Week in Washington is brought to you by Michael Cohen, PhD. Tune in each week to read the latest on healthcare policy and get a glimpse of what’s on the horizon.
Week in Washington
With Congress on recess, news has slowed here in Washington but there were a few pieces of odds and ends news this week.
- The tri-departments (Labor, HHS, and Treasury) released a final regulation surrounding issues of implementation for the No Surprises Act. This regulation dealt with the Independent Dispute Resolution Process.
Georgia v. CMS
- Georgia is currently engaged in two legal fights with CMS over its 1115 waiver (Medicaid) and its 1332 waiver (individual market). In both cases, CMS has attempted to rescind waivers approved under the prior Administration. In the 1115 waiver case, a federal judge has sided with Georgia, although the case will be appealed. In the 1332 issue, Georgia is expected to file a lawsuit.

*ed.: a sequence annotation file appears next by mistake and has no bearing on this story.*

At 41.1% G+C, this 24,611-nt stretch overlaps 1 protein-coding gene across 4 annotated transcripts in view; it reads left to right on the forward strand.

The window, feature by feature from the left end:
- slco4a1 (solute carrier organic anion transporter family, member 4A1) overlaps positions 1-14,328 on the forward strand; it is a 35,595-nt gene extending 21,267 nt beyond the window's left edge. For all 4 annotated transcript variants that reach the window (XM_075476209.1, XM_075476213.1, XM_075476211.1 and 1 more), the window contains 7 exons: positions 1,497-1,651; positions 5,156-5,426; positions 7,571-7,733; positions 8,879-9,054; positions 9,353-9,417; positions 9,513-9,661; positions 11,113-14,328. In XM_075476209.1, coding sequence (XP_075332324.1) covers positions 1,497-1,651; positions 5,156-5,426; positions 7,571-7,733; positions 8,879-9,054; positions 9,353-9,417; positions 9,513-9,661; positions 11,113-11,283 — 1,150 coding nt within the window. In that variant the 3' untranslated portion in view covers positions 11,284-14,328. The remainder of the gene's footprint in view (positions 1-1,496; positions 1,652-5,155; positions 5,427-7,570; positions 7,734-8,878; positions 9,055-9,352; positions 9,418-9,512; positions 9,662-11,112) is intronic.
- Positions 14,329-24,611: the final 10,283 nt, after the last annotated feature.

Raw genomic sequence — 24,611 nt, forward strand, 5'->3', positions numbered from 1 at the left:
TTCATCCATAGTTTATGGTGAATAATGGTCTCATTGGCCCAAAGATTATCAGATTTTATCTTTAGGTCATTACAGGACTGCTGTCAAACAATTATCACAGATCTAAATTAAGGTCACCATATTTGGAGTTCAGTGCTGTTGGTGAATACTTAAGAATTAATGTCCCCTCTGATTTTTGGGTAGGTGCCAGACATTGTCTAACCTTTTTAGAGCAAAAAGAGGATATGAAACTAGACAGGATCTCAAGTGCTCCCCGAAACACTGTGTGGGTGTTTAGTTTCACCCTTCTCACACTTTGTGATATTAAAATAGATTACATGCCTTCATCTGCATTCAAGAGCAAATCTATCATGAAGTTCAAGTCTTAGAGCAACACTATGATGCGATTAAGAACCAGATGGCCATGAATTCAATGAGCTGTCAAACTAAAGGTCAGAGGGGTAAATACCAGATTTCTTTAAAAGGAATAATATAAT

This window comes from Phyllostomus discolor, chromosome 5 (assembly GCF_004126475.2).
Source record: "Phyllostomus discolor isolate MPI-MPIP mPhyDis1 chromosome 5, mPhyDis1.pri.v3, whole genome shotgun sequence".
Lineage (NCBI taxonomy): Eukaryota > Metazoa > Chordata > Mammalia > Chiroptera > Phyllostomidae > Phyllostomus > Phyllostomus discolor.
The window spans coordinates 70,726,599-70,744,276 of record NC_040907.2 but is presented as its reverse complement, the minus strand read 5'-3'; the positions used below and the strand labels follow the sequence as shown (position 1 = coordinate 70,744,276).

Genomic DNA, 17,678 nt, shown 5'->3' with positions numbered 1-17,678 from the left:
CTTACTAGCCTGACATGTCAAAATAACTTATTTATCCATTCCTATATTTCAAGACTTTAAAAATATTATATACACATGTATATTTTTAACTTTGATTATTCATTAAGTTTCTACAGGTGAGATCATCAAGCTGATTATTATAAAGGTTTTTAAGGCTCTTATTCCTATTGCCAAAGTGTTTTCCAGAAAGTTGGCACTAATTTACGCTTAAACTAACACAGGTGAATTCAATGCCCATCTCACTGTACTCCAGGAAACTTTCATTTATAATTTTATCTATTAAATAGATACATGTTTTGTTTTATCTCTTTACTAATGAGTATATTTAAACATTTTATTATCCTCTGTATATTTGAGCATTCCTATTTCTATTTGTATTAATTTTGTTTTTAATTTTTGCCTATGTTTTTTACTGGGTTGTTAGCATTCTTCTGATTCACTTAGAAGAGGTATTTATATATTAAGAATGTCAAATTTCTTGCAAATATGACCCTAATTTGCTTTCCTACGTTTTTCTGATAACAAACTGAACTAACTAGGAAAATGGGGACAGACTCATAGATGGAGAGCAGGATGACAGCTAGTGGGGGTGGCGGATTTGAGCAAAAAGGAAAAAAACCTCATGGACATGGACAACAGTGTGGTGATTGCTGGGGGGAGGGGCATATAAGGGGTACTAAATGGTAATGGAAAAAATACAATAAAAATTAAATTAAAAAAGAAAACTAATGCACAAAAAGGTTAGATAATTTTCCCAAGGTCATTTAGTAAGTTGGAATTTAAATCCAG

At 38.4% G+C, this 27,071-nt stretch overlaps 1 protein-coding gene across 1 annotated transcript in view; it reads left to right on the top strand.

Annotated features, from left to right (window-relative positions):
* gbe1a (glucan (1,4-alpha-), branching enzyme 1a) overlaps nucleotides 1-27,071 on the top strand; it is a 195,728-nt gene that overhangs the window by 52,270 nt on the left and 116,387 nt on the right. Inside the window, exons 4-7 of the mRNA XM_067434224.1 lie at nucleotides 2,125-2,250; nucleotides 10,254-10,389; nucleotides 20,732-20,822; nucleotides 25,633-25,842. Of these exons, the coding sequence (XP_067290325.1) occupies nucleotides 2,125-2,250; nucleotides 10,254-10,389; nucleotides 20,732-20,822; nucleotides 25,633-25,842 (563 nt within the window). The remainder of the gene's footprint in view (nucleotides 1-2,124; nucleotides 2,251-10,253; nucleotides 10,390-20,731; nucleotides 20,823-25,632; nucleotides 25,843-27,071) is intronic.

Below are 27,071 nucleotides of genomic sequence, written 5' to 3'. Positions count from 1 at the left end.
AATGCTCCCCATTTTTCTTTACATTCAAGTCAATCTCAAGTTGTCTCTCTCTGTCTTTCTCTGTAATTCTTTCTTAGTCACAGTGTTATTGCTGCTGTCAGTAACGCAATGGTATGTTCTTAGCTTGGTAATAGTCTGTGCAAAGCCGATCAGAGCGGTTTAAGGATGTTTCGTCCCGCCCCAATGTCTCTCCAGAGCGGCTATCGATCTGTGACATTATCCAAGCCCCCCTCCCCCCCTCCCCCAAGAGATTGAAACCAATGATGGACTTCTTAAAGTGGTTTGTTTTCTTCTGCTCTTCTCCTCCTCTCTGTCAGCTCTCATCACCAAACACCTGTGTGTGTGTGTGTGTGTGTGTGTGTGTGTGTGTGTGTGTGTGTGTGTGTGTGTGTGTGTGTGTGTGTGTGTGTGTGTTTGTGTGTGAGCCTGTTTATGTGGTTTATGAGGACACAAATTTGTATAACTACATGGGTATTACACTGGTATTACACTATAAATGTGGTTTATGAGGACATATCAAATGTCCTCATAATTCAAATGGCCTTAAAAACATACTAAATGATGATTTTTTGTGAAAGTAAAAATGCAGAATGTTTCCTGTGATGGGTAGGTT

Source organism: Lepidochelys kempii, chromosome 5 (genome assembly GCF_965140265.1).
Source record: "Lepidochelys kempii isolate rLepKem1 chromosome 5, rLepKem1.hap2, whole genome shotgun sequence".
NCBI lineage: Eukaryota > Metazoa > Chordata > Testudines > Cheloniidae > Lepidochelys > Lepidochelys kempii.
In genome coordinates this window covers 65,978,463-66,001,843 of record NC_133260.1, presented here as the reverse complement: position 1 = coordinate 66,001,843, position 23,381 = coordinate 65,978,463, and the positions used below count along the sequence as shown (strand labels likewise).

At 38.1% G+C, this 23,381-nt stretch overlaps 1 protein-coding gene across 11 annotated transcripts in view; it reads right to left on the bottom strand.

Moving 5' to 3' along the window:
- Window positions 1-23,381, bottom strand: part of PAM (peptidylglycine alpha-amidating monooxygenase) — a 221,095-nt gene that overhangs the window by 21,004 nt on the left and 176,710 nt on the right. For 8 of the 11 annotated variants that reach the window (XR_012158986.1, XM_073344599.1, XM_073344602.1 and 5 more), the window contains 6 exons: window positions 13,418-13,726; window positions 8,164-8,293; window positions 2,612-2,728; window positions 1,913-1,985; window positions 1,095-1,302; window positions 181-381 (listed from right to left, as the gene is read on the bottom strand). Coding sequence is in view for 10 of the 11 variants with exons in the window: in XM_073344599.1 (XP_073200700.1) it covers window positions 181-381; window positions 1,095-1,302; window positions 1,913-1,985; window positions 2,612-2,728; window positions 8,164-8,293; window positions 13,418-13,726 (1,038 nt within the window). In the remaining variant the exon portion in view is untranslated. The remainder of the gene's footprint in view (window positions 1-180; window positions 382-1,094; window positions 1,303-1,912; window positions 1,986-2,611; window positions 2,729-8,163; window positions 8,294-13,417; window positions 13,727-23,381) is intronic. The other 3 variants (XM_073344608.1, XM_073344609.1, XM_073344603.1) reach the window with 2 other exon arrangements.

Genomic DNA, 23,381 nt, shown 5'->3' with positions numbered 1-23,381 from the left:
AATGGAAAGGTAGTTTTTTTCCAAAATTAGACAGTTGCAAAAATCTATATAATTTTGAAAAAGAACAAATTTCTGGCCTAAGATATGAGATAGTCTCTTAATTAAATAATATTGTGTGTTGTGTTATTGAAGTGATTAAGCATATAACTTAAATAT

- New Omicron specific boosters are expected to rollout in early September according to news reports. Pfizer boosters are expected to be available at the beginning of September while Moderna boosters are expected to be available at the end of September.
Research You Can Use
- HHS released estimates on the projected enrollment effects of unwinding the Medicaid continuous enrollment process. HHS estimates that approximately 15 million (or about 17.4% of the current Medicaid/CHIP enrollment) would leave the program when the Public Health Emergency ends.
- Kaiser Family Foundation released new data on trends in Medicare Advantage in 2022. Given current trajectories, MA could overtake traditional Medicare as having the largest share of Medicare enrollees as soon as next year.
- A new report was released on hospital expenses and margins. Overall, the analysis found that hospital margins have been negative so far in 2022.
- Private sector prices (trend) was 5.4% above where they were last year, which was a dramatic increase from last year, although below overall inflation levels. It should be noted there currently is a divergence in prices between the private sector and Medicare.
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